They excite me and fuel my imagination. As I did some research on their beginnings and followed their trail throughout the centuries, I was amazed. It was a trail full of twists and turns that brought them safely ‘home’ to Venice in the end.
Believed to have originally been part of a quadriga, four horses pulling a chariot and driver, their composition is unusual. Made of 98% copper, 1% lead and 1% tin to give a more satisfactory guild, they are the only creations of this mix to survive from antiquity. They were created with long legs and short backs as if to be viewed from below.
Who cast the gilded bronze into these dreamlike mythical horses? Were they loot from Rome, or Greece? Why is their history so vague? So mystifying?
The dawn of their forging has been attributed to classical antiquity, created by the famed Greek sculptor Lysippos in the 4th century BC. Lysippos contrived portraits for Alexander the Great, some of which were equestrian statues.
Curiously, the ears of the four horses of St. Marks and Alexanders horse are almost identical. For this reason, many art historians have drawn conclusions that they were made by the same person. Hmmm….could be.
What is certain about the horses is that they did stand atop the Hippodrome in Constantinople, placed there by emperor Constantine in the mid 320’s, to commemorate the chariot races. And there they stayed for 900 years. But what happened prior to this time?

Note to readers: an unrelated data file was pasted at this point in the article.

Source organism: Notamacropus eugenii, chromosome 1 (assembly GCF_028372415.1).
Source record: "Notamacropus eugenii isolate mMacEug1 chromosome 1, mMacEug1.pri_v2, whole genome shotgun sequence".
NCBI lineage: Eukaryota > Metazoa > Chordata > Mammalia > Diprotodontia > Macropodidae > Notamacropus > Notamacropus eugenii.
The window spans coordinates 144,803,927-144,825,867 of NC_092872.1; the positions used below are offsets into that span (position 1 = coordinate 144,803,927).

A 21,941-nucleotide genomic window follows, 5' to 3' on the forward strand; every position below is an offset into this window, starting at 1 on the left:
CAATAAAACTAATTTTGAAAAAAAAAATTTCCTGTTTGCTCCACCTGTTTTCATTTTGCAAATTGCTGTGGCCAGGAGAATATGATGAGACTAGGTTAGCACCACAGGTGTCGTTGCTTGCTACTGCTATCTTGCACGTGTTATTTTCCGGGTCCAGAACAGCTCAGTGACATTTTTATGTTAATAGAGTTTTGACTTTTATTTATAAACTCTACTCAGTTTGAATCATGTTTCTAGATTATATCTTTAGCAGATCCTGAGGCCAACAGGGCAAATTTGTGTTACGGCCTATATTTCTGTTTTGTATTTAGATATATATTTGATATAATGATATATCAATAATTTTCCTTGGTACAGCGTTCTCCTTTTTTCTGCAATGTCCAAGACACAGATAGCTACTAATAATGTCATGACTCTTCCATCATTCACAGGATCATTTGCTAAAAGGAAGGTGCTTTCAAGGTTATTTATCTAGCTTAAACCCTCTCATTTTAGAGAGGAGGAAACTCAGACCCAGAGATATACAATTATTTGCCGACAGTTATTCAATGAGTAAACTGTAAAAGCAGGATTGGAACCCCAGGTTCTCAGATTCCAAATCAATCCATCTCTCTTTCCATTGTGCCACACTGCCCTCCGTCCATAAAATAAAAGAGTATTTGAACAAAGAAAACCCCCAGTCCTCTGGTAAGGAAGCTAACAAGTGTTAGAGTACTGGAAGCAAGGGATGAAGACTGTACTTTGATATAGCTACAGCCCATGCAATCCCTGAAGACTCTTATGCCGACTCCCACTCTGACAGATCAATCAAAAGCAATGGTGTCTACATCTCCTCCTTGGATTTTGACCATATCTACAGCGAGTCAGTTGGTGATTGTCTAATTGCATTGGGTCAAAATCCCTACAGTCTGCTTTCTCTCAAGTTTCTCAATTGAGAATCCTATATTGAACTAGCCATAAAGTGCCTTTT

No one knows for sure. Speculations abound. It is thought that the four “Lysippos” horses were brought to Rome by Nero. Evidently he had it in his mind to use them as decor at his Golden Palace (Domus Aurea).
The Fourth crusade, which became the conquest of Constantinople in the early 13th century, set out to travel by sea. Realizing their need for assistance in getting across the water, they worked out a deal with the Doge of Venice. He was up for it provided they delivered a big chunk of the booty to him as repayment. Prominent in the looted goods from Constantinople were the four horses, which the Doge claimed for himself, along with several other treasures displayed in St. Marks today.
The four horses were not put up on St. Marks Basilica immediately, but stored in the arsenal which left them a constant temptation for metal-hungry cannon makers. A later Doge put them above the loggia of the basilica as a symbol of Venetian power. There they rested for 500 years. Yet there was more to come.
Napoleon looted Venice in 1797, escaping with crates of masterpieces, the famed winged Lion of St. Mark, and the four gilded horses. All were shipped off to Paris, where the horses, along with a chariot, set atop the Arc du Carrousel, the triumphal arch on the Tuileries end of the Champs-Elysees.
In 1815, Vienna sent them back to Venice. Then during world war I, they were moved to Rome for safe keeping. Later during the war (1942), they were removed yet again and hidden in a Benedictine abbey at Praglia, to be returned to St. Marks after the war.
Today, copies of the four horses stand above the central loggia on St. Marks Basilica. The original horses have suffered from pollution and are housed in the museum inside the basilica.
It has been a long and winding road for these remarkable bronze beauties. They prance proudly through time immortal, bearing themselves exquisitely. Their allure and magnificence, adored by the ancient Greeks and Romans, valued enough to be looted and transported from country to country, has brought these mighty beasts worldwide reverence. Who really knows when and how they came into being. They reserve the right to remain mysterious. It is enough that they stay as they are, beautiful and free, ancient yet everlasting.
“Dance above ground, never descending. Grace Incarnate, Passion on Hooves….”